How to use EFT for Self-Kindness (Article)

By Dr. Patricia Carrington

One of the things I love to do is read what others are writing about EFT — or listen to audios or see videos where others present new ideas on how to use EFT. I often then build on these ideas to create new EFT choices statements or Tap Alongs using them. It's like hunting for buried treasure and finding it!

One of my favorite teleseminars that I have created is called



In it I lead listeners in thanking themselves for every tiny

Express Healing Gratitude for Yourself

Express Healing Gratitude for Yourself

thing they did have done for themselves during the previous 20 minutes – everything. This becomes an exciting and productive exercise.


Today, when browsing Gene Monterrastelli’s site, an article caught my attention that seemed directly related to my favorite self gratitude teleseminar. It was entitled "Strategic Self Kindness" and was written by a success coach named Janet Hilts whom I had never heard of before, which was all the better since discovering new people with good ideas is one of my enthusiasms.

Interestingly, Janet started out by telling us why being gentle with oneself is one of the most productive things we can do. Here is my interpretation of what she presented, elaborated and slightly altered:

1. It saves much time and energy to be kind to yourself because if you're not doing that you lose momentum every time something goes wrong, or something doesn't go the way you want it to. When this happens, much time is lost in erasing the rage and regrets which pull you off track and you are often unable to pursue more useful activities.

2. Harsh self-criticism ties up your mind as it grabs center stage. You now focus on criticizing yourself instead of doing what you want to do and this becomes a major distraction. You think about what you did wrong instead of what you were doing right. You think about what you should have done instead of the task at hand. You are pulled in many opposing directions and are lucky if you get back on track.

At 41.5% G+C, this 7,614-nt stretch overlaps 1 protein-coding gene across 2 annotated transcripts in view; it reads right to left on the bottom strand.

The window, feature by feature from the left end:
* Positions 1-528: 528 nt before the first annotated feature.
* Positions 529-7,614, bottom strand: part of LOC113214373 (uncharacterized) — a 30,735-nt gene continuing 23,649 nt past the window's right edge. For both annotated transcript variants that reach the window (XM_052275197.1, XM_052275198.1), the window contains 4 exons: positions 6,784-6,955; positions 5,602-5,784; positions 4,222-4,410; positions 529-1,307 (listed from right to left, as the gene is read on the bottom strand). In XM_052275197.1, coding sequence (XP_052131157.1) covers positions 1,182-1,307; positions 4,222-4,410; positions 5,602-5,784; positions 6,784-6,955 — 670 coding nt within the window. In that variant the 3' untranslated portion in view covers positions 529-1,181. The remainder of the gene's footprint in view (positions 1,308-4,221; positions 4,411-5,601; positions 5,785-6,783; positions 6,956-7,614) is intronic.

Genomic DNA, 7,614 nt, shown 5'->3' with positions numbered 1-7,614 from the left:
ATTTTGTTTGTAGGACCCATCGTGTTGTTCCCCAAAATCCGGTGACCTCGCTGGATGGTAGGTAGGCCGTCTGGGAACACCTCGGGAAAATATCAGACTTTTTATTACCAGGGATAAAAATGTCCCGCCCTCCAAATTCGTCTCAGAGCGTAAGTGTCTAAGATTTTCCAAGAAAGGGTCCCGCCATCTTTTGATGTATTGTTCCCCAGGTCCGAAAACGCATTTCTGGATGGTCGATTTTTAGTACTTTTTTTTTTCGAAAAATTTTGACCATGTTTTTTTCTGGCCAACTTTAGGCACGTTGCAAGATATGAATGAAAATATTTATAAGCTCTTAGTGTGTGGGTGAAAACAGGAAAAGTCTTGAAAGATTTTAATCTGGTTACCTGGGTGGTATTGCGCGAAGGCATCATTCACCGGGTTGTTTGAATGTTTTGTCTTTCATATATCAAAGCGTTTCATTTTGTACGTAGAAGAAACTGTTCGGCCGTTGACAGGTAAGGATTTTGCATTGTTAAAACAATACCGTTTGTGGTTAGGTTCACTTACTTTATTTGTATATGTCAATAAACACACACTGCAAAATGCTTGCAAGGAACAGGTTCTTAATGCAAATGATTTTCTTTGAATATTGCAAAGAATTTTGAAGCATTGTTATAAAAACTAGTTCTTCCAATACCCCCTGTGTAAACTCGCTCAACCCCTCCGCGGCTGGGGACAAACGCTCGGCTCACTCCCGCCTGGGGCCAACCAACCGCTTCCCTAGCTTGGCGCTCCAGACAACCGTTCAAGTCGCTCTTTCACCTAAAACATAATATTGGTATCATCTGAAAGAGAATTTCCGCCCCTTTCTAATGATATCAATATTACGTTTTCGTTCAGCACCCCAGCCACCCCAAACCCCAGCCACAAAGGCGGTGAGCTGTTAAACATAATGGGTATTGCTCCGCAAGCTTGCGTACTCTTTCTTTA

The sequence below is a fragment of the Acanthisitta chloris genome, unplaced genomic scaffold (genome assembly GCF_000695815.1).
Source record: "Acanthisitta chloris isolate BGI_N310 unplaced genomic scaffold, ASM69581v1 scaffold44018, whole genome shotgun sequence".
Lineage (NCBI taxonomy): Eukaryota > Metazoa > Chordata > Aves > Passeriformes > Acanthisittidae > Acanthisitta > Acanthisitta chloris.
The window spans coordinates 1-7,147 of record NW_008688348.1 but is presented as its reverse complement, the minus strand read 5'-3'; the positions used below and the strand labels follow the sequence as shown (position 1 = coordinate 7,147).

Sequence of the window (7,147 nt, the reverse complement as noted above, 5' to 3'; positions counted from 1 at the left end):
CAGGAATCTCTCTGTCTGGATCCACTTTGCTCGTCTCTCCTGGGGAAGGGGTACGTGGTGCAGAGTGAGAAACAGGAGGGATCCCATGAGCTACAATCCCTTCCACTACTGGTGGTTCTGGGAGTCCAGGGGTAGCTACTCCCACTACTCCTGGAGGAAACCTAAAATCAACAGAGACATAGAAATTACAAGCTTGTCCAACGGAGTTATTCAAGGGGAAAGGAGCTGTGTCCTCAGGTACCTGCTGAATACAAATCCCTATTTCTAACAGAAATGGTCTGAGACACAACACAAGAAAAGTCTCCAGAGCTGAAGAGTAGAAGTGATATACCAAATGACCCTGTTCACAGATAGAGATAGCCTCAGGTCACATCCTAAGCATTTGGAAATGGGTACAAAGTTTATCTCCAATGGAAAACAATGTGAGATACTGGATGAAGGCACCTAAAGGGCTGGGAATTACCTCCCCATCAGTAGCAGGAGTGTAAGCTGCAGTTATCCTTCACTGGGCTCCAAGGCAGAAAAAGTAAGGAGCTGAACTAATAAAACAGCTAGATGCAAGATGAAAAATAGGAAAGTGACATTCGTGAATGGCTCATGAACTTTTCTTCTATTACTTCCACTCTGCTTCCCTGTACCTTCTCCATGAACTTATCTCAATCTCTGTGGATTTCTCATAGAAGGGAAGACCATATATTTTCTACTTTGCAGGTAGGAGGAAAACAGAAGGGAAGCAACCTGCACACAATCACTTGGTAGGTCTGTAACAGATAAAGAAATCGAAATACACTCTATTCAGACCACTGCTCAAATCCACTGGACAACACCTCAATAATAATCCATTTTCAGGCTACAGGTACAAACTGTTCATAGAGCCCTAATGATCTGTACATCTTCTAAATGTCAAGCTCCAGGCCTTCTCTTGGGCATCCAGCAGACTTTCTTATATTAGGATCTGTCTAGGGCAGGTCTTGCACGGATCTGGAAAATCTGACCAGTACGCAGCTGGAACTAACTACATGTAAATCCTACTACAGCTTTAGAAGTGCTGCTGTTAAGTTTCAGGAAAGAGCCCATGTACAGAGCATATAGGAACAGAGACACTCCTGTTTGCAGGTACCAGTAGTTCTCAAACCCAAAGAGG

3. Self-criticism plays havoc with your mood, bringing up feelings of discouragement, anger at yourself and others, anxiety, and other unproductive feelings. It lowers your vibrational level as though you had pulled down the shade to obliterate the sunshine of your day, leaving you in murky, although perhaps familiar, shadows.

4. It turns your focus inward as the energy to enjoy productive work and play is deflected into the task of self indictment. This is not productive.

5. It robs you of much valuable energy each day, requiring inordinate amounts of recovery time to bring you back into equilibrium so you can feel at least moderately good about yourself once again.


What can you do about all this in a practical sense?

EFT to the rescue!

When you use EFT to foster self kindness this has a strangely freeing effect. It gently and firmly quiets the self-critical voice inside you — that voice we all have to some degree — as it buoys you up and allows you to move forward with what you do want to do.

When you "tap in" (i.e. install a positive by tapping on it) self kindness you immediately feel freed, buoyed up, relieved and supported. Your energy is now devoted to moving forward and is no longer focused on activity that drains you.